Makai Toushi SaGa
SaGaWSC.jpg

In December 1988, the Square Corporation released the first Final Fantasy sequel, Final Fantasy II, which would not see the light of day outside Japan for over a decade. Some followers of the fabled franchise considered the sequel to be something of a dark horse, given its unique mechanisms compared to its predecessor, with its uniqueness still being notable today. The following year, Square released the very first role-playing game for the Nintendo GameBoy, Makai Toushi SaGa (Helltower Warrior SaGa in English), which saw its release outside Japan as The Final Fantasy Legend, although the brainchild of Square developer Akitoshi Kawazu had little to do with the more popular Final Fantasy series.

Much like the episode of The Simpsons where Marge gives Homer his own cake to mess up as he pleased, the SaGa games gave Kawazu free reign to introduce unconventional mechanisms to RPGs. In 2002 came an enhanced remake on the Japan-exclusive WonderSwan Color, which has lamentably not seen an incarnation outside Japan, although it definitely deserved a foreign release, since its nontraditional mechanics work quite well.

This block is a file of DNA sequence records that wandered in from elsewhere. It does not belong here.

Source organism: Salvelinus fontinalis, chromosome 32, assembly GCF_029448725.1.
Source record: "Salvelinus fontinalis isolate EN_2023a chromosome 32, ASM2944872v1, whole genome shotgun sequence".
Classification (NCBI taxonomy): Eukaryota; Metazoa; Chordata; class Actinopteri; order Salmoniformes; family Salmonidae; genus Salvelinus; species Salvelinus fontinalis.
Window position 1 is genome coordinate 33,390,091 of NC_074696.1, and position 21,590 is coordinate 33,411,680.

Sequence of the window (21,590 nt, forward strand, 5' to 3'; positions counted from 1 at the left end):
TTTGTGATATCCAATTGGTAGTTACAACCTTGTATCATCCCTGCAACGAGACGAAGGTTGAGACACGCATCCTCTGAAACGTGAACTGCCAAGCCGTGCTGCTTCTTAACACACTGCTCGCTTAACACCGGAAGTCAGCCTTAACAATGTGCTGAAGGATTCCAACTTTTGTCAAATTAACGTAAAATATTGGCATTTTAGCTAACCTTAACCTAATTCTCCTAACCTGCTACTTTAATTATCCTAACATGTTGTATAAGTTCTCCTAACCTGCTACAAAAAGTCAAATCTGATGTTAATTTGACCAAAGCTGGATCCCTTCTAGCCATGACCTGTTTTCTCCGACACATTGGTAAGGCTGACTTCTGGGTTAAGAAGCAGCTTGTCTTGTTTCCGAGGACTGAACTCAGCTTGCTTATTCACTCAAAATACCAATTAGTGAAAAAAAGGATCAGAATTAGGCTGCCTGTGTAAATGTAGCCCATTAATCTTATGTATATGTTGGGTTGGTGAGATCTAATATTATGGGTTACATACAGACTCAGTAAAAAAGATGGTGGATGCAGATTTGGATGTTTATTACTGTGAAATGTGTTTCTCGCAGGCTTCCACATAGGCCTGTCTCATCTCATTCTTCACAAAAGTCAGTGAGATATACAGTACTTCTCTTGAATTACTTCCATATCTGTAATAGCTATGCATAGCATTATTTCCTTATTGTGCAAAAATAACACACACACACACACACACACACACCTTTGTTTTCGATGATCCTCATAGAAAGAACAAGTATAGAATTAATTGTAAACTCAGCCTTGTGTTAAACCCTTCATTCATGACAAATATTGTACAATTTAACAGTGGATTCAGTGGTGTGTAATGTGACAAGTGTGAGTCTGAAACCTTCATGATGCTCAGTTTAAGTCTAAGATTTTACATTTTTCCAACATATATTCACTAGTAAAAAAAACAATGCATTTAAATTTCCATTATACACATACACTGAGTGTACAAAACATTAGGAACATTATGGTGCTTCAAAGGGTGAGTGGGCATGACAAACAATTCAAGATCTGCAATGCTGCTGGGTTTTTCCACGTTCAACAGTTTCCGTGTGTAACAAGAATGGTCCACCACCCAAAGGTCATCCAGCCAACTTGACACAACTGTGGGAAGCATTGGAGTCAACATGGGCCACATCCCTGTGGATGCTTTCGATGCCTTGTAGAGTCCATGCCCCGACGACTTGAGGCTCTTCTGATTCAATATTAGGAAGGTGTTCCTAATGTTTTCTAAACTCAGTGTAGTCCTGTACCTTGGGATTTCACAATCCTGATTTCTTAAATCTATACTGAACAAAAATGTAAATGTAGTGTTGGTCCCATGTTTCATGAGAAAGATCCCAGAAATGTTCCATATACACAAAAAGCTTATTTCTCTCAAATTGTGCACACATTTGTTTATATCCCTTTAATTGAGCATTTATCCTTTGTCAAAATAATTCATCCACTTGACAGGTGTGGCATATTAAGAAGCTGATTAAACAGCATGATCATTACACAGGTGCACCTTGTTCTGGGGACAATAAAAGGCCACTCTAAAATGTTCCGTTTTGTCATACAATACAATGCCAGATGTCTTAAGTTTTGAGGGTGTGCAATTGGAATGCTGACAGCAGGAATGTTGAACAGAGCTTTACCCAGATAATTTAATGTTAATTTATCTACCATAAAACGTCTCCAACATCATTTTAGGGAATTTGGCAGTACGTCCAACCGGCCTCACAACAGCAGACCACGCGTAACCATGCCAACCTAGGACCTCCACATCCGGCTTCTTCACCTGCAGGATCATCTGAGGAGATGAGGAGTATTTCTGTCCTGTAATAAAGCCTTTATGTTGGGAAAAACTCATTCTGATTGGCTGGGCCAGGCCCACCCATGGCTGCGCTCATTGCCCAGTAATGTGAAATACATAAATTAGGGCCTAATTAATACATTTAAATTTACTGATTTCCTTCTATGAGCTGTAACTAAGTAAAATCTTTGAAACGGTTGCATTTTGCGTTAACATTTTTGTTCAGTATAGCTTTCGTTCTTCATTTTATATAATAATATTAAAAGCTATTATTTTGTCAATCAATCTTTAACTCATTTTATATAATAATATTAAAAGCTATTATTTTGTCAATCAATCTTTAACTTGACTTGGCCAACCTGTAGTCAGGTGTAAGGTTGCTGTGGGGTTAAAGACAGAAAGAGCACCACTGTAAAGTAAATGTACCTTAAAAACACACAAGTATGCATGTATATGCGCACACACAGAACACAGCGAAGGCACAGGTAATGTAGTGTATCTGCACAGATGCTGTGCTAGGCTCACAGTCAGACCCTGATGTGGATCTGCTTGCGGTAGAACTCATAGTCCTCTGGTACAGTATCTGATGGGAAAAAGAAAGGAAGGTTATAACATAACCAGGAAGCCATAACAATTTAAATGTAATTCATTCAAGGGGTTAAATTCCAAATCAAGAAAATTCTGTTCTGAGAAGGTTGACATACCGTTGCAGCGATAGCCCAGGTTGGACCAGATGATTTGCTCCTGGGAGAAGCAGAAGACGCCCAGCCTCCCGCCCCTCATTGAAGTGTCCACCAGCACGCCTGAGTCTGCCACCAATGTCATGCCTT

Upon starting a new game, the player can choose a main character from one of three types: human, esper, or monster, each with their own strength and weaknesses. In the first town, the player can recruit three allies of the aforementioned races, with a decent beginner’s party consisting of two humans, an esper, and a monster. By default, humans and espers come equipped with weapons that have a fixed number of uses before they disappear from the character’s inventory, with no way to refill weapon uses (although there are some rare weapons with unlimited uses). Humans and espers can also equip defense-enhancing armor, though monsters cannot.

The player randomly encounters enemies on fields and in dungeons, with commands for humans depending upon what they have in their inventories. Espers also have inventories albeit half the size of humans’, since half of their item lists are filled with commands that may randomly change after the player has won a fight and won money. Espers can have passive skills and active skills that have a fixed number of uses, these the player can refill by sleeping at inns. The player cannot equip weapons, armor, or items to monsters, whose skill lists are fixed depending upon their current incarnation.

After the player wins a fight by killing all enemies, foes may occasionally drop meat that the monsters in the player’s party can consume to change into another monster. An improvement over the GameBoy version is that the player can preview the species change before deciding whether or not to consume the meat. Victory also may net occasional stat gains and new skills for espers, though this depends largely upon random chance, and if an esper’s skills change for the worse, the player can always soft-reset the game, more convenient given the always-welcome ability to save anywhere outside battle.